Unlike with previous surveys, in which interest in the internet access varied generationally, this survey shows that only about 4% said internet access is "not important". Most parents feel comfortable and confident with technology, and they have an overwhelmingly positive view about the advantages it can offer their children. Parents and siblings are serving as resources for one another to learn how to engage meaningfully with digital tools.
The researchers conclude by saying that they believe that the challenges to connectivity that the study has showcased are solvable. Policymakers can address these issues with well-crafted policies that promote the right incentives and supports for families, they argue. They also suggest that policymakers develop approaches that build on families' existing assets. "Lower-income families are too often only discussed in terms of constraints like limited formal education, income, language proficiency, and tech-related skills. Our findings uncover the kinds of family strengths that can be more strongly supported by well-crafted digital equity programs and policies. In particular, we find that family members are resources for each other when it comes to learning about and through technology." Among families in which the parent and child both use the internet, 77% of parents say they have helped their children with using digital technology, and more than half (53%) say their children have helped them. Said one parent of a fifth grader in Arizona: "We're a team, and we achieve things together. When I don't know something, my wife helps, or we ask our other son. We solve the problem together. In that aspect, technology has helped us, because it has made us closer."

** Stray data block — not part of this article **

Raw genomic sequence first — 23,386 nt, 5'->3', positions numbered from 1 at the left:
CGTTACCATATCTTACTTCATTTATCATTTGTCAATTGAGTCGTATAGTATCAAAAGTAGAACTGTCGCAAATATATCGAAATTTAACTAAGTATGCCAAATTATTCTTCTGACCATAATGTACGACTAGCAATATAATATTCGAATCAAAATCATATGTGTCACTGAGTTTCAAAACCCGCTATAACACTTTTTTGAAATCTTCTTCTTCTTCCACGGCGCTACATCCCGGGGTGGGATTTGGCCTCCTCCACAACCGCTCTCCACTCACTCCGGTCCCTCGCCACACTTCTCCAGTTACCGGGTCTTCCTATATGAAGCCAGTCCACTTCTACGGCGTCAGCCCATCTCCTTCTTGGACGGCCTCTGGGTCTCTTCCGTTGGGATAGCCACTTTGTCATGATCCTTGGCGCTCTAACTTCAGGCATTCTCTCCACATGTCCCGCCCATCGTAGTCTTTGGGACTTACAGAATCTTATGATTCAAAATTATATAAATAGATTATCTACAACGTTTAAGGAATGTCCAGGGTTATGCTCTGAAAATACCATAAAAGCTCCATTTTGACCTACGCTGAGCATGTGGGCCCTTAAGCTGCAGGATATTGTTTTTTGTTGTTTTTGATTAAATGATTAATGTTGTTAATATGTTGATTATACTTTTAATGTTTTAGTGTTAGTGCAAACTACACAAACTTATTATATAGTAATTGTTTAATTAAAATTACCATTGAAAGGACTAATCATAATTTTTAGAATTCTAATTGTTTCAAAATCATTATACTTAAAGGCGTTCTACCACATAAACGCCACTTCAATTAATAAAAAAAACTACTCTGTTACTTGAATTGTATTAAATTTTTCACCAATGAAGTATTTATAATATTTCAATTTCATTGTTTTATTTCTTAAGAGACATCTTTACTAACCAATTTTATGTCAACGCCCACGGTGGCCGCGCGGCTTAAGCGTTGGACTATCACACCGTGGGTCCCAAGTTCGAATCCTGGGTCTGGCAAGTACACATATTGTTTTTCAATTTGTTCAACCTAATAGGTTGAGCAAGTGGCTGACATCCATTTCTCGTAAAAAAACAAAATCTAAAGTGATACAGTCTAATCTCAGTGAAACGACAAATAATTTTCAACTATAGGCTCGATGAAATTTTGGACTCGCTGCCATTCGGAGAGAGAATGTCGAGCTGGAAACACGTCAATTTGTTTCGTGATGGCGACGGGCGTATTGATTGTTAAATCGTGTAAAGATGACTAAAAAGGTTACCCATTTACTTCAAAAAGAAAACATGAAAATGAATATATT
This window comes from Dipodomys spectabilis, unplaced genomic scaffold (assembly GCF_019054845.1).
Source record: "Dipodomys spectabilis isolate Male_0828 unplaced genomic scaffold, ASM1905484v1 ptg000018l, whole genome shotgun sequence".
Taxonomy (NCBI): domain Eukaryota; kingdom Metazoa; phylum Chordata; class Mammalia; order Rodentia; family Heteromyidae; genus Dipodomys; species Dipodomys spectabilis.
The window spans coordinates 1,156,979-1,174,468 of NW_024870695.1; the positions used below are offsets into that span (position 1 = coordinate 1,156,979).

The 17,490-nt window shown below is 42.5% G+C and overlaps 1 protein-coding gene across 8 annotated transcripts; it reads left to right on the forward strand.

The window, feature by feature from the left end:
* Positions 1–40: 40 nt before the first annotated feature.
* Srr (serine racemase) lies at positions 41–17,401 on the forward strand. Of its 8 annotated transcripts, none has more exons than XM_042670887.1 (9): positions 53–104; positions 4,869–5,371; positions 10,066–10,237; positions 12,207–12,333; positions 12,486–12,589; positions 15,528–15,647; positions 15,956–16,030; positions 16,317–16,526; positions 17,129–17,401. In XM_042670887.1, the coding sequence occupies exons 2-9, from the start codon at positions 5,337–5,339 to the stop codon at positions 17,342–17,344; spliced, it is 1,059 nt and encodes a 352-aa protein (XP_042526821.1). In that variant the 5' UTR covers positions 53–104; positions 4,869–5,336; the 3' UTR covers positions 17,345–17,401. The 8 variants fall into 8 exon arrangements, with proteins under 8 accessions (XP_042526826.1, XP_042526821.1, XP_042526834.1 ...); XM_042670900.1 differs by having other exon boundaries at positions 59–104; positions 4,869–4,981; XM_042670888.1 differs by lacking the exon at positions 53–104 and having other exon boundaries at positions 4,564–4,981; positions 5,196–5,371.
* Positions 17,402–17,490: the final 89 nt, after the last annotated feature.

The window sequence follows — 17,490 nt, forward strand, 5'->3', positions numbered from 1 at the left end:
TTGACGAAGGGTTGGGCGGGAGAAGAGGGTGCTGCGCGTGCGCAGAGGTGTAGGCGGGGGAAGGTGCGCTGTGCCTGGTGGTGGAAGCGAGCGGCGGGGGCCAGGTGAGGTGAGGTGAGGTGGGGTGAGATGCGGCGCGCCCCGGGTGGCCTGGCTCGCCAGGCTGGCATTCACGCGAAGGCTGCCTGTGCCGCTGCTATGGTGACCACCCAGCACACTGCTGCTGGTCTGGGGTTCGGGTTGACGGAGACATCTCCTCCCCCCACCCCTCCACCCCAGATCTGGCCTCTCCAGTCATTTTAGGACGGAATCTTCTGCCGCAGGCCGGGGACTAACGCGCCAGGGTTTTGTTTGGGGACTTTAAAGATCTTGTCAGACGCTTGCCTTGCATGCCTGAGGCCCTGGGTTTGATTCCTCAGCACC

For more information on this research and access to videos from a February 3 2016 Washington DC forum on the study and report, click here.
Joan Ganz Cooney Center website and How Limited Internet Access Can Subtract From Kids' Education", by Alina Selyukh, New Hampshire Public Radio, February 6 2016 - both accessed on May 26 2016. Image credit: Will Kincaid, AP